Braly:Can the Blazers Bounce Back?

Max Braly Sports Contributor

Looking back on the Trail Blazer’s 20 point game-one loss to the Los Angeles Clippers in the first round of the playoffs, I think there are some things that need to be changed in order to put Portland back in the winning column.

Even though Damian Lillard distributed the ball well, eight assists just won’t cut it against the help-happy defense of the Clippers. It isn’t purely Lillard’s fault, he gave guys some solid looks but the shots weren’t knocked down. If the Blazers want to take game two, Lillard and CJ McCollum will need to combine for at least 15 assists.

I thought the Blazers actually executed their gameplan very well, as a team Portland kept pace with the Clippers assists, stayed in range of their rebounds (50-57), unfortunately had more turnovers but capitalized better off of their mistakes (points off turnovers favored Blazers 11-10).

What kept Portland from taking game one was their shooting percentage. The team couldn’t take advantage of open looks and were outshot by the Clippers 53.8 percent to the Blazers’ 39.8 percent.

During Sunday night’s game there was a definitive moment that excited me. Lillard was going for a hand off and was tripped up by Chris Paul, that’s when DeAndre Jordan reached for the ball and ended up grabbing Lillard’s shoulder as well. On Portland’s official website, they released a video replay of the situation and titled it “Clippers get Lillard ‘Damegry’.” At this point in the game, there was 3:30 left in the first half and the score was tied. I thought for sure this would send Lillard into LT a.k.a. “Lilliard Time” and would help the Blazers secure a lead going into halftime. No such luck as the Blazers finished the half 1-for-8.

This is where the Blazers need to improve if they want to have the chance of taking down the Clippers. They need some timely LT and win the waning moments of each half. This has always been a priority of head coach Terry Stotts as he frequently saves timeouts in order to draw up a quick play and exploit each possession, sometimes in order to get the 2-for-1 shot opportunity.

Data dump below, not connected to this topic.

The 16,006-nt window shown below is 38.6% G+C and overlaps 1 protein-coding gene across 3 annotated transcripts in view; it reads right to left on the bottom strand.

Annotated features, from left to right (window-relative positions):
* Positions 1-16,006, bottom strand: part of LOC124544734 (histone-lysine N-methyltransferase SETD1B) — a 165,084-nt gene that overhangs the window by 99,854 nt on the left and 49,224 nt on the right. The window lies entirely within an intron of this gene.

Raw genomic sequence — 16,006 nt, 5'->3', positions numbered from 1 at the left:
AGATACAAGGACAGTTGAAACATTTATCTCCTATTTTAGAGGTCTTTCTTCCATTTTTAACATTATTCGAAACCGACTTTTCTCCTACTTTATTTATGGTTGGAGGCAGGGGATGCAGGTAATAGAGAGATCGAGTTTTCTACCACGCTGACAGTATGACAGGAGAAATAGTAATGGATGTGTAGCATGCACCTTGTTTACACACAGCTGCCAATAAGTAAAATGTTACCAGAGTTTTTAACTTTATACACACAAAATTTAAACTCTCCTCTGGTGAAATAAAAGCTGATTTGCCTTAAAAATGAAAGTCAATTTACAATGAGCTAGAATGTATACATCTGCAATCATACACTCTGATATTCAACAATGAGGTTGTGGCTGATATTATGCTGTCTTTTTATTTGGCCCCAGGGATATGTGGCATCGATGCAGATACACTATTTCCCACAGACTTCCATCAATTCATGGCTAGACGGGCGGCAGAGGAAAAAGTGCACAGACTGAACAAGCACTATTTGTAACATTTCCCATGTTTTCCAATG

Other times exploiting the possession battle isn’t very exciting. On Sunday, Stotts decided to employ the ‘Hack-a-DeAndre’ tactic and it worked, kind of. The Blazers had five more field goal attempts despite the Clippers having less turnovers and more rebounds. Jordan even helped the Blazers by shooting only 8-for-18 from the stripe. If Portland continues to utilize this strategy–which I think and hope they do–then the offense needs to step up and start making shots.

I was disappointed when I looked over the box-score after the game. Al-Farouq Aminu took more shots than CJ McCollum and that just can’t happen. While CJ didn’t have the best shooting night, the Blazers need him to be rolling if they want to win. I think Aminu’s best role on the team is more of a third option scorer and first option defender.

Aminu was tasked for most of the night to defend Clippers’ five time all-star Blake Griffin. For the most part Griffin was held at bay offensively. Making him a non-factor will be key to Portland’s success this postseason.

A silver lining in Sunday night’s loss was the play of Gerald Henderson. He and Chris Kaman were the only two Blazers who didn’t have a negative plus-minus–Kaman only played eight minutes during garbage time and had plus two. Granted Henderson netted a zero, but still he proved he could be affective when his teammates weren’t pulling their share of the load. His 16 points on Sunday was good enough to be the second best scorer behind Lillard’s 21 points.

With all things considered the rivalry between the Clippers and Blazers is growing quick. Tempers flared more than once and that shows that both teams want to win at all costs. When both teams display that mentality the most likely outcome is an ultra-competitive game. Though that mentality wasn’t blatant for the Blazers throughout game one, expect much more moving forward.

On Twitter: @Max_Braly